This study aims to investigate whether “small- and medium-sized enterprises” (SMEs) benefit from their external accountants’ business advice through enhanced firm performance. Most SMEs draw on external support, and their main advisors are external accountants (Bennett and Robson, 1999). The resource-based view of the firm suggests that firms will seek external support if they perceive a gap in their internal resources.
Data were collected from a questionnaire mailed to a random sample of Australian SMEs, defined as businesses having between 5 and 200 full-time employees.
An analysis of 380 survey respondents confirms a positive relationship between the voluntary purchase of business advice and SME performance, and that SME performance is further enhanced when business advice is purchased jointly with auditing. These relationships apply to the small (5-49 employees) but not to the medium-sized (50-200 employees) businesses. Findings are consistent with smaller firms having narrower resource bases and thus a greater need to source business advice.
The accounting profession has long encouraged a broadening of its service base, and evidence that small businesses perceive a performance benefit from their accountants’ business advice provides support for the profession’s strategy.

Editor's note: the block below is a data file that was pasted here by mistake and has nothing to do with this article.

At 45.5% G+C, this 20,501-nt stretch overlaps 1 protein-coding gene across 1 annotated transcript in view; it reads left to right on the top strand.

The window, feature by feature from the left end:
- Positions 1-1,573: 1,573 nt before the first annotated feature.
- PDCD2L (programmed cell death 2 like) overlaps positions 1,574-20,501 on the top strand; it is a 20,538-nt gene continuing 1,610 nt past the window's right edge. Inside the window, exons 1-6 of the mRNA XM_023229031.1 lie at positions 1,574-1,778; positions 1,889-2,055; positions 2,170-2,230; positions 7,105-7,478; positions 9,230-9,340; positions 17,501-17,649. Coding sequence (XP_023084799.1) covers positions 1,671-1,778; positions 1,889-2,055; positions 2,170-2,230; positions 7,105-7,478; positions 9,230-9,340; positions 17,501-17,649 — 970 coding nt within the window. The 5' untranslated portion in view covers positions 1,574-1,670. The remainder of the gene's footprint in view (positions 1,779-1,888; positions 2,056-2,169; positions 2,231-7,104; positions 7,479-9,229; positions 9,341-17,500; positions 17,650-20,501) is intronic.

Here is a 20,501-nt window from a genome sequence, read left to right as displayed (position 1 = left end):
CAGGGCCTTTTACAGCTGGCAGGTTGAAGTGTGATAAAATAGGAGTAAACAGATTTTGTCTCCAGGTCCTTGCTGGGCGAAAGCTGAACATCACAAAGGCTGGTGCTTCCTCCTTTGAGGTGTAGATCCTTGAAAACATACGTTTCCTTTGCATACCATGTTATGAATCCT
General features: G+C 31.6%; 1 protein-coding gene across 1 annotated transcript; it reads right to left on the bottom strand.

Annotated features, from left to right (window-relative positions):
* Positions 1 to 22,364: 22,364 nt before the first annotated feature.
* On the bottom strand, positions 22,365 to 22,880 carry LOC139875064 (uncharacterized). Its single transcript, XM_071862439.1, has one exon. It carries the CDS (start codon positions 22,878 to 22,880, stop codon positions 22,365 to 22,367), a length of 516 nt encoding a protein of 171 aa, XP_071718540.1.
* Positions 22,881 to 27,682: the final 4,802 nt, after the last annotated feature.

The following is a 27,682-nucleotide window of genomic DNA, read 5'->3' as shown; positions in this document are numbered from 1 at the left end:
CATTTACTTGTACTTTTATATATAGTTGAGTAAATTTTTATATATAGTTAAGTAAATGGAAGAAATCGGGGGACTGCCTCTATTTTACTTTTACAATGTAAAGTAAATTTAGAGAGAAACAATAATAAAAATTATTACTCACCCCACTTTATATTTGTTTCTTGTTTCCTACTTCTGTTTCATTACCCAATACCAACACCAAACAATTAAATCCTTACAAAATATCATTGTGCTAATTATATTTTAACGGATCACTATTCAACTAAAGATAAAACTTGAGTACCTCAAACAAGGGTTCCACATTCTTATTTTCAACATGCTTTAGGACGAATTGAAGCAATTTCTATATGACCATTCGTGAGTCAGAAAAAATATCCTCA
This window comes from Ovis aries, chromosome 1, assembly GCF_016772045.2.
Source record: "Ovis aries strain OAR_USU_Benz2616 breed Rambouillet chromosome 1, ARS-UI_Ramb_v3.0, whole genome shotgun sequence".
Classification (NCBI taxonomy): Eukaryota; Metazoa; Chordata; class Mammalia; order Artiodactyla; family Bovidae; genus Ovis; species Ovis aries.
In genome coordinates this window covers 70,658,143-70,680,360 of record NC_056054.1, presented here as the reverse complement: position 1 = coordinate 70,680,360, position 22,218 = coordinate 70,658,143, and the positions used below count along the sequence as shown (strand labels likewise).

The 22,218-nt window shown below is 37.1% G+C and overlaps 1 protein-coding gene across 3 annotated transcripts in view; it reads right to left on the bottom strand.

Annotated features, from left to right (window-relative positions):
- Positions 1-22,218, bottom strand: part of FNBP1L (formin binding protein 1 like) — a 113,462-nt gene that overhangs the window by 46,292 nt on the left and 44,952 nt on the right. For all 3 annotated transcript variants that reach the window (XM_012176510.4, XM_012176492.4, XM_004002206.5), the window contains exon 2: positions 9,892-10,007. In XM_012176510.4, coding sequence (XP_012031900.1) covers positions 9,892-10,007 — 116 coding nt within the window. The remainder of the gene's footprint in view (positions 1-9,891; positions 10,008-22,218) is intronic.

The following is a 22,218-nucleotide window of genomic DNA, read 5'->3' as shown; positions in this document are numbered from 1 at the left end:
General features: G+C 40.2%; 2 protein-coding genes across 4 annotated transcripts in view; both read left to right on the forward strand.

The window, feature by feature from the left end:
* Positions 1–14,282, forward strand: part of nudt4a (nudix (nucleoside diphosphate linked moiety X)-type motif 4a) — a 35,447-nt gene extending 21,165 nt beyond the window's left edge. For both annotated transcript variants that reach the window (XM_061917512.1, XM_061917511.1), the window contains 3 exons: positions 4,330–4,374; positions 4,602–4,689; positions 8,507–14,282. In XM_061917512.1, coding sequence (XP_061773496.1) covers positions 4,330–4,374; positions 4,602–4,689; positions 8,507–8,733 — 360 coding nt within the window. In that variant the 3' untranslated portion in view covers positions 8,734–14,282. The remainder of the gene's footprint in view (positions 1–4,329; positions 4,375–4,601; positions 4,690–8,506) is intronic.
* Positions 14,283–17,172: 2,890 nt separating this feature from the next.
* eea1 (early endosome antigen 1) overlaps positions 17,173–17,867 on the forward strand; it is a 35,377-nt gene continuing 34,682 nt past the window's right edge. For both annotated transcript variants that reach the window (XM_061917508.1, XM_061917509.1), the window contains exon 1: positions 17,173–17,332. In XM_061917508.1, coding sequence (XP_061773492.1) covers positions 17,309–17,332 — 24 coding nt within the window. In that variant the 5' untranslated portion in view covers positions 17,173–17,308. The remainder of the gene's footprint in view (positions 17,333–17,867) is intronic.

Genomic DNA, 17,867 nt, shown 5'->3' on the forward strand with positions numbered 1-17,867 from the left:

This research extends the empirical literature investigating the link between the business advice of an external accountant and SME performance. It explains small firms’ demand for business advice by extending the application of the resource-based view of the firm and provides new evidence consistent with “knowledge spillover” from auditing to business advice in the small firm environment.
The author is grateful for comments received for earlier versions of this paper from seminar participants at City University of Hong Kong and Monash University, and at the American Accounting Association, the International Symposium on Audit Research and the Accounting Association of Australia and New Zealand annual conferences. The comments of Roger Simnett and financial assistance in the form of an AU$10,000 research grant from CPA Australia are much appreciated.
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